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Helping expectant mums beat the blues

12 November 2019

When most people think about pre and post-natal depression, the focus is the impact this can have on a mother. But a new trial being run by the Parent Infant Research Institute (PIRI) at Austin Health is aiming to manage the potential impact on the baby.

This week is Perinatal Anxiety and Depression Awareness (PANDA) Week and Jennie Ericksen, Clinical Psychologist with PIRI, said the 'Beating the Blue Before Birth' is looking for volunteers who may be experiencing signs of depression during their pregnancy.

"There are more than 50,000 women around Australia who suffer from maternal depression and anxiety each year," Ms Ericksen said.

"And this is not just post-natal depression. The mental health of an expectant mother equally important and can potentially impact on the development of an unborn baby.

"Symptoms such as feeling sad or unhappy most of the time, a loss of pleasure in things that used to be enjoyed, or feelings of worthlessness or excessive guilt can all be signs of depression in pregnancy.

"The 'Beating the Blue Before Birth' study is evaluating the impact of giving women access to additional support including behavioural therapy sessions with a psychologist to help them learn strategies that can improve how they manage their moods.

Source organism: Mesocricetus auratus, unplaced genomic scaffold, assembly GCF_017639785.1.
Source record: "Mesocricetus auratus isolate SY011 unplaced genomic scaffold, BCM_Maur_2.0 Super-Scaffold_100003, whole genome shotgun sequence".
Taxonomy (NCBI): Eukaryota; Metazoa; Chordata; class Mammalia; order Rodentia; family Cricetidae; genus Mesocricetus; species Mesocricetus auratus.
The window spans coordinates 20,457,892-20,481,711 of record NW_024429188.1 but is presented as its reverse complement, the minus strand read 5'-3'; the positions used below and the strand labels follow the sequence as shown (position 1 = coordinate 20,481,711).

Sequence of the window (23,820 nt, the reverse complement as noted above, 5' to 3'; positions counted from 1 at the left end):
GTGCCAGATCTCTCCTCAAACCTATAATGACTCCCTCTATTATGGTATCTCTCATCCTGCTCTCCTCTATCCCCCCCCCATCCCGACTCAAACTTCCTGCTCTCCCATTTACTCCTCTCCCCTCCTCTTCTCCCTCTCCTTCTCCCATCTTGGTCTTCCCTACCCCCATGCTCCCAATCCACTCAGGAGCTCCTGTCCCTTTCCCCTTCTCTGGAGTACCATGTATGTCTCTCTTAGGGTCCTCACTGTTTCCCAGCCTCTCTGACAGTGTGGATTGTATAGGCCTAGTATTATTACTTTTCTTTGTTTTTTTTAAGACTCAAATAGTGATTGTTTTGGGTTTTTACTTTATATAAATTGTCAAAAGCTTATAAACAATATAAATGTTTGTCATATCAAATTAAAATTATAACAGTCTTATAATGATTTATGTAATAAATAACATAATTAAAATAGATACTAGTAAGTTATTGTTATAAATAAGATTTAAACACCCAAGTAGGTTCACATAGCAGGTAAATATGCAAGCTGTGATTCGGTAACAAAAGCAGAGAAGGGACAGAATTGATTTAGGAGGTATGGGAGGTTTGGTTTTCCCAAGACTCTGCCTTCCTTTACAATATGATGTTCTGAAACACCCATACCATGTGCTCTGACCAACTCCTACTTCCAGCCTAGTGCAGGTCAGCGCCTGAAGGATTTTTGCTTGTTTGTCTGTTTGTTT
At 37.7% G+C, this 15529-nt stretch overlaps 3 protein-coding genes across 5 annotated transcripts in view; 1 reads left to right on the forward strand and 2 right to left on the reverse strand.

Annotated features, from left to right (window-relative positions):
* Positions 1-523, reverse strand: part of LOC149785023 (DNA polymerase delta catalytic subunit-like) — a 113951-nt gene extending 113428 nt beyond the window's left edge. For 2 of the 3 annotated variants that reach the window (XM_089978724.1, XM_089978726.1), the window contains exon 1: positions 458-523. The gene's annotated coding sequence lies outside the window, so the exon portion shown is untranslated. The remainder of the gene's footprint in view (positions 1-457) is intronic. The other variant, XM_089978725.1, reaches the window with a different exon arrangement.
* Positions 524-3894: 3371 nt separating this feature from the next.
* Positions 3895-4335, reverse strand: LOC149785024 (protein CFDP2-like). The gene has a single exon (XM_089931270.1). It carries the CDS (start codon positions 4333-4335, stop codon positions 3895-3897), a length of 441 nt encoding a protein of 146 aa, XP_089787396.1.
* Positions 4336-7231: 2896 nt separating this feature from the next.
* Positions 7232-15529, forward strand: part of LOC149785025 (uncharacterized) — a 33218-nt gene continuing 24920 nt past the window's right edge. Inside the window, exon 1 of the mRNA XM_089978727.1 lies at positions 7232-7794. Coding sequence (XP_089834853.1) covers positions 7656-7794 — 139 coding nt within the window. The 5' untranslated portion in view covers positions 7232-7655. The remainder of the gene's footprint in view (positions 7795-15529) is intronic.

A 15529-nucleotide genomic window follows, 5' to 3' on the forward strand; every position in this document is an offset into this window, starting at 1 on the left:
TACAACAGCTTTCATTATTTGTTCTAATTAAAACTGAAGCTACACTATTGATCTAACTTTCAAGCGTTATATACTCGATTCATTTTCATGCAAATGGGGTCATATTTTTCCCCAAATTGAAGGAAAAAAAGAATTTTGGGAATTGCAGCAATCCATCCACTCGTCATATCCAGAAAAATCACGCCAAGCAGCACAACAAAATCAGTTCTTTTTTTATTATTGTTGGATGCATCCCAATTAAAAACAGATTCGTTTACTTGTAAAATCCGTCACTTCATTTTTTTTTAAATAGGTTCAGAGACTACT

"The study provides seven, one-hour sessions with a psychologist focussing on things mothers-to-be can do to manage their symptoms and develop the skills to deal with negative thoughts that can be linked with depression.

"The program also includes a session for couples as well as ongoing monitoring and regular follow up until babies reach 24 months.

"Depression in pregnancy is no different to feeling the symptoms of depression at any time in your life and the good news is that these symptoms are treatable," she said.

Ms Ericksen said Post and Antenatal Depression and Anxiety (PANDA) Awareness Week runs from November 10th to 16th.

"It's so important that mothers and pregnant women, and their partners, know that support and treatment is available to help manage feelings of depression," she said.

"There are a number of other resources available for mums who may be feeling overwhelmed during and after pregnancy including the website which was developed by PIRI to help women and their families," Ms Ericksen said.

For more information or if you would like to be involved in the  'Beating the Blue Before Birth' study please contact (03) 9496 4496 or email The trial is looking for more than 100 women and is open for registrations now.

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